U.S. Retail Hit by Store-Closure Streak

The face of retail is evolving. Consumers are changing their shopping habits and are often turning to online alternatives in order to satisfy their shopping needs. The process has been ongoing for a while, but now it has once again been underscored by a deluge of announced store closures. Among the businesses that have been affected are huge names in American retail including Sears Holdings (NASDAQ: SHLD  ) , J.C. Penney (NYSE: JCP  ) , and Macy's (NYSE: M  ) . What does the future hold for these companies?

Closing up shop
A wave of store closures has been announced in the U.S. lately. While the number of closures reported is usually higher in the first quarter of the year, the number seems to have surprised analysts. As the scope of online retail continues to grow, shoppers should expect to see a sharp decrease in both the number of brick-and-mortar retail locations and square footage per location.

Some estimate that the amount of overall retail space could be reduced by one-third to one-half over the next 10 years. Additionally, retailers seem to be making a move out of indoor malls, favoring outdoor mall locations or stand-alone stores instead.

Affected chains
As far as J.C. Penney is concerned, the store closures were expected. The retailer has been struggling with traffic and cash flow issues for some time now, and while the savings are unlikely to make a significant impact, they are necessary. Earlier this month, the company announced it will be closing 33 retail locations across the country as well as cutting some 2,000 jobs. The savings are estimated to be around $65 million, money the company needs desperately.

Sears is another major retailer that recently announced store closures, including its flagship Chicago store. The company had a very poor holiday season, reporting a 9.2% decline in comp-store sales for the period. Management has acknowledged the shift in consumer behavior toward online shopping and has stated it will work on developing this channel. Since 2010, the company has closed around 300 locations, trying to downsize its physical presence as store traffic continues to dwindle..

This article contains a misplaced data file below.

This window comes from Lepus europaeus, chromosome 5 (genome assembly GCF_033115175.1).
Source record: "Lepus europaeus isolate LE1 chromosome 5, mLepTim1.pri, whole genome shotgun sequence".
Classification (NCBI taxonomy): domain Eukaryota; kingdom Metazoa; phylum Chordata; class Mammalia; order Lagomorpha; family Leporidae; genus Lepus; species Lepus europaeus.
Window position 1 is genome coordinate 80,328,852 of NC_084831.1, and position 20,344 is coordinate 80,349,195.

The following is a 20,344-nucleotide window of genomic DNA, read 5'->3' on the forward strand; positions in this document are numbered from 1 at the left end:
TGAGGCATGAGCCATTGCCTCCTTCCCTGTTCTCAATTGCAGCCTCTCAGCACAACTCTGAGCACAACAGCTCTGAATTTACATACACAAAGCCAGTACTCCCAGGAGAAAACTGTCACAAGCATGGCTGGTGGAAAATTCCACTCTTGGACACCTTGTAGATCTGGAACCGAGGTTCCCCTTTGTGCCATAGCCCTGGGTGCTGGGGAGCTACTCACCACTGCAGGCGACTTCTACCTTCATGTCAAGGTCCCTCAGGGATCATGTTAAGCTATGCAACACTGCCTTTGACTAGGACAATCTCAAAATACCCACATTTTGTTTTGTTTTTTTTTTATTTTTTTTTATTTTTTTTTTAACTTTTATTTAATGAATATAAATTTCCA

Macy's is also planning several store closures, albeit fewer than the previous two companies. However, the job cuts it announced earlier this month are quite startling. Macy's now plans to lay off some 2,500 workers. The market reacted very favorably to the news, sending shares up around 6%, presumably in expectation of an improved bottom line. Macy's stated it will be attempting to save up to $100 million a year with several cost-cutting initiatives, including five new store closures.

While analysts generally seem to believe that the store closures announced by big U.S. retail chains are a step in the right direction, questions remain as to the feasibility of brick-and-mortar stores in general. As shoppers increasingly migrate to the Web, and more products are offered online, some fear that traditional shopping locations may in the future become irrelevant. As such, the sector may be forced to reinvent itself, either by offering more products online or by somehow giving consumers services that are not available through the Internet.

The bottom line
These recent store closures raise questions about the sector's health. On one hand, the closures are a bad sign for retail, as this means traffic is simply insufficient. On the other hand, they can be seen as a necessary evil for companies to bolster their bottom line. With many retailers struggling to maintain business, Macy's, Sears, and J.C. Penney are being forced to downsize in order to survive.

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